The Age of Trivialization
Published on: 2005-9-28
The Age of Trivialization
Visit the local bookstore and you would see many books whose title says:
Learn XYZ in 24 hoursA kid who was in the 2nd year of Engineering (and who it was later learnt had never written anything more complex than a `factorial') comes to me and says:
I have finished C and C++ in school and want to move over to something more advanced - do you have anything to offer?A final year CS student placed with a big MNC comes to me and says that he wants to `improve' the C compiler on Linux as part of his project - that too in one month's time! Do we see a common pattern here? We live in a world of astounding technological complexity - something as commonplace as the mobile phone is the result of advances in mathematical and physical sciences a proper understanding of which would require advanced degrees and many many years of toil. Read the source code of the GNU C compiler and you will see atleast one file which contains a few pages of comments referring to articles in prestigious journals - the theoretical background required for understanding the code! It's not surprising that the common man is not aware of these things; but what is really pathetic is the fact that most students of technology themselves tend to trivialize technology. What might be the reason behind this? Of course, ignorance plays a big part. Next comes the print as well as visual media where technology is `glamourised' and is presented as something `easy'. This is carried over in part to the teaching profession also where the emphasis is on watering down things to such a level that even the least intelligent student finds everything `easy' - the objective of teaching seems to be shifting from challenging the student intellectually to making him `happy' and satisfying his ego. I am beginning to see the birth of a new generation of students who sincerely believe that what they don't know is not really worth knowing - I am frightened!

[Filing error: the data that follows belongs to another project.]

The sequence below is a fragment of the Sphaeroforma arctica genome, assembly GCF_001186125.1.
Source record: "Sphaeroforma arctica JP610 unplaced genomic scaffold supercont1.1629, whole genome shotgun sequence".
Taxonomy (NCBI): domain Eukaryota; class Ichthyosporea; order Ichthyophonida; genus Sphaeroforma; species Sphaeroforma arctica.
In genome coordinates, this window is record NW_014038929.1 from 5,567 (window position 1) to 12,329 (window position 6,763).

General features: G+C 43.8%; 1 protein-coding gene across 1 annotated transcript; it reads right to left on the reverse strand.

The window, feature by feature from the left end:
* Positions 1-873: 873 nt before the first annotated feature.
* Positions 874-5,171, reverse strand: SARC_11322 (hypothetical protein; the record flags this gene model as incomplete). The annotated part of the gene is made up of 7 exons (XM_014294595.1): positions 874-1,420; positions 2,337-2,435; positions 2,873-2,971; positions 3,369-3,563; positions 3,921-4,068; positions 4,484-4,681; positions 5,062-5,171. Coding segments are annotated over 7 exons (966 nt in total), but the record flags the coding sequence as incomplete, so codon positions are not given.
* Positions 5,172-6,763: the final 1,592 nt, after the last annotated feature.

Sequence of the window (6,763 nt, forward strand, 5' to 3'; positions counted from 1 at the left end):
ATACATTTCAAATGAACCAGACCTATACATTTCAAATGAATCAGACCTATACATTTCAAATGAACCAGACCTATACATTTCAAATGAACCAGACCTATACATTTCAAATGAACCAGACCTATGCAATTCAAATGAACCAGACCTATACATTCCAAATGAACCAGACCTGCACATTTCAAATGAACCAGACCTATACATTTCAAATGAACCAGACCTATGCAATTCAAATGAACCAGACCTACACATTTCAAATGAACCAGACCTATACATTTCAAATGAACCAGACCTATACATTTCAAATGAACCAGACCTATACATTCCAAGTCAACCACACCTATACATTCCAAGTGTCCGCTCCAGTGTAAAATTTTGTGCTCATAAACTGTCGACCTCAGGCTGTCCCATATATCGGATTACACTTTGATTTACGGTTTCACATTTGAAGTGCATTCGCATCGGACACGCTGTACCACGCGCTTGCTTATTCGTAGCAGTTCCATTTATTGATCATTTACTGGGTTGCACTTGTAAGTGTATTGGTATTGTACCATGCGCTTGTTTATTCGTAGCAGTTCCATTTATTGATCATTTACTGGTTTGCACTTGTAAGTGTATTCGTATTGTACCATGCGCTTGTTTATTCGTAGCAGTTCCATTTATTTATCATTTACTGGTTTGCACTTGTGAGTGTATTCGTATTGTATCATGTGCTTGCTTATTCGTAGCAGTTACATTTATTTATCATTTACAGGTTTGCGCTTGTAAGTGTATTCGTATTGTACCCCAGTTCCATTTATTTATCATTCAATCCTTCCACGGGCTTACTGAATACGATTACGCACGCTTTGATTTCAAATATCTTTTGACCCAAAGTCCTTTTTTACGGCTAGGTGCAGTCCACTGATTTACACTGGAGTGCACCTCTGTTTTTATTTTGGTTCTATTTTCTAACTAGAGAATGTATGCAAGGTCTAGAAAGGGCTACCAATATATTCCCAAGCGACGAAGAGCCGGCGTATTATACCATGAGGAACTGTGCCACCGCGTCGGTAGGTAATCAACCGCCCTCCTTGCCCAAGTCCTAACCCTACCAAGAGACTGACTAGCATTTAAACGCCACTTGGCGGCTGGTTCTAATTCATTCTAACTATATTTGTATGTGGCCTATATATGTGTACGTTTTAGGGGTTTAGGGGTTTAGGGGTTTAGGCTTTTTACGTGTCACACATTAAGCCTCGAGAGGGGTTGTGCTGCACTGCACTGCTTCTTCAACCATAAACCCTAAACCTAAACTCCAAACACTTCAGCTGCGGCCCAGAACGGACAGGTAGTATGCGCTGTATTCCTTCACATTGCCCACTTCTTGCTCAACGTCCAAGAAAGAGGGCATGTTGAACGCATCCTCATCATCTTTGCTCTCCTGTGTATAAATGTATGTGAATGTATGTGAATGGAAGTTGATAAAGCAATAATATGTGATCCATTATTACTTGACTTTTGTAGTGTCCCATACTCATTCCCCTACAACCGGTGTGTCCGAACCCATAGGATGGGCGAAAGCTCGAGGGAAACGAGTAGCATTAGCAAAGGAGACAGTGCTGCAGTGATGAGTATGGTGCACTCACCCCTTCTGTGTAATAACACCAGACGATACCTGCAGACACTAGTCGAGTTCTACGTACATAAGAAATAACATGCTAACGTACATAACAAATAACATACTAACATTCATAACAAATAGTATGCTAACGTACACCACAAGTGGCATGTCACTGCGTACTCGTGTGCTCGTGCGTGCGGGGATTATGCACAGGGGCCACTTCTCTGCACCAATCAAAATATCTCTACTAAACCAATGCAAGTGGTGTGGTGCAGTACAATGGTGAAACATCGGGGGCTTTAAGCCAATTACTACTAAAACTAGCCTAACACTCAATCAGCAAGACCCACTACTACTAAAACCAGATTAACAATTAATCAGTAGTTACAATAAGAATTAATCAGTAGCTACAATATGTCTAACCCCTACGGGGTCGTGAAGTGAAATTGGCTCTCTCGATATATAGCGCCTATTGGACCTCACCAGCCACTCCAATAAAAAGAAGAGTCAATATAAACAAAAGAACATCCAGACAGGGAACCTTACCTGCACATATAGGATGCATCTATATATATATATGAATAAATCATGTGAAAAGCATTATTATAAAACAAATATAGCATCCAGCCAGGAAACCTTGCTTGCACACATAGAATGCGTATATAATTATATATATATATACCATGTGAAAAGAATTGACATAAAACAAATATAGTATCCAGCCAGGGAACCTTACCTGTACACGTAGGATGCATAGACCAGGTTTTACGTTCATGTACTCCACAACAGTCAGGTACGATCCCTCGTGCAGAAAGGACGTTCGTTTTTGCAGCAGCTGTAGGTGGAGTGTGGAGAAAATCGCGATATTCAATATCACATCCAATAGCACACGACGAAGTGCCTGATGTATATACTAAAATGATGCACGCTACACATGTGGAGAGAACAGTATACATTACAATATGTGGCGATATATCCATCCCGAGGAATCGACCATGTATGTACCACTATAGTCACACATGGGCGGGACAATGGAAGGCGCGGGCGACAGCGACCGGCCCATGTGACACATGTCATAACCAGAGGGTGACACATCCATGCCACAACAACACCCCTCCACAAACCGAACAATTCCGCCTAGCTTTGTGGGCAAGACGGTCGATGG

Sat Nov 22 19:09:23 2008
i teach mathematics in an engineering college at kolkata; india i feel ashamed, sometimes, of the way i have to trivialize mathematics to give what can best be called "maths for dummies" !! PS: some more years of teaching and i fear it might become: "maths for dummies BY a dummy" however this is not due to the course structure as such; it is more due to economic compulsion of having all (well almost) students pass and as till recently they easily got jobs due to software boom (even BTECH in Electrical Engg.) nobody cared